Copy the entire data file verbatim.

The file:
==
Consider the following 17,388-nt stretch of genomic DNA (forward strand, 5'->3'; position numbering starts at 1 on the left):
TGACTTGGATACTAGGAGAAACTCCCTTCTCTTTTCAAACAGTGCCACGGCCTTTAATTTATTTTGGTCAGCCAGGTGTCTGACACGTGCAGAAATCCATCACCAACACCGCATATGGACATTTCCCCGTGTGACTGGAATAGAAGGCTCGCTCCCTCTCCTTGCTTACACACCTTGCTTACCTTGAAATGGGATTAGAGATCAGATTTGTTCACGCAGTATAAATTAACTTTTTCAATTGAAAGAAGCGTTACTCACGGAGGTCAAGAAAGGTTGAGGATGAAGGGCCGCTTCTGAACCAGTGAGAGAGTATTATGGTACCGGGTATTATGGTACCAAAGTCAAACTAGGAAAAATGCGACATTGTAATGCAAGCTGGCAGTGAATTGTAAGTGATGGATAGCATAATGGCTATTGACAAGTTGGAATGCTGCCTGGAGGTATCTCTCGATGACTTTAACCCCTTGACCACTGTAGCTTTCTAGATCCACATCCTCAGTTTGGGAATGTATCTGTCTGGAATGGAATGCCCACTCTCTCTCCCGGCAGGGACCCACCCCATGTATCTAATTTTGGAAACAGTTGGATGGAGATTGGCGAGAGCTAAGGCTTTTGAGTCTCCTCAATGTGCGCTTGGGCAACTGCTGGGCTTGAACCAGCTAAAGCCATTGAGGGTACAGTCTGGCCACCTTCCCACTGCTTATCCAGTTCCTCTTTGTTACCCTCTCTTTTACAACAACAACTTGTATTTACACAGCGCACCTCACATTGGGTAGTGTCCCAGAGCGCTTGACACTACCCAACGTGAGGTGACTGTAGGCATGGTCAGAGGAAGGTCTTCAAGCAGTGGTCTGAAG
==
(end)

Consider the following 17,388-nt stretch of genomic DNA (forward strand, 5'->3'; position numbering starts at 1 on the left):
TGACTTGGATACTAGGAGAAACTCCCTTCTCTTTTCAAACAGTGCCACGGCCTTTAATTTATTTTGGTCAGCCAGGTGTCTGACACGTGCAGAAATCCATCACCAACACCGCATATGGACATTTCCCCGTGTGACTGGAATAGAAGGCTCGCTCCCTCTCCTTGCTTACACACCTTGCTTACCTTGAAATGGGATTAGAGATCAGATTTGTTCACGCAGTATAAATTAACTTTTTCAATTGAAAGAAGCGTTACTCACGGAGGTCAAGAAAGGTTGAGGATGAAGGGCCGCTTCTGAACCAGTGAGAGAGTATTATGGTACCGGGTATTATGGTACCAAAGTCAAACTAGGAAAAATGCGACATTGTAATGCAAGCTGGCAGTGAATTGTAAGTGATGGATAGCATAATGGCTATTGACAAGTTGGAATGCTGCCTGGAGGTATCTCTCGATGACTTTAACCCCTTGACCACTGTAGCTTTCTAGATCCACATCCTCAGTTTGGGAATGTATCTGTCTGGAATGGAATGCCCACTCTCTCTCCCGGCAGGGACCCACCCCATGTATCTAATTTTGGAAACAGTTGGATGGAGATTGGCGAGAGCTAAGGCTTTTGAGTCTCCTCAATGTGCGCTTGGGCAACTGCTGGGCTTGAACCAGCTAAAGCCATTGAGGGTACAGTCTGGCCACCTTCCCACTGCTTATCCAGTTCCTCTTTGTTACCCTCTCTTTTACAACAACAACTTGTATTTACACAGCGCACCTCACATTGGGTAGTGTCCCAGAGCGCTTGACACTACCCAACGTGAGGTGACTGTAGGCATGGTCAGAGGAAGGTCTTCAAGCAGTGGTCTGAAG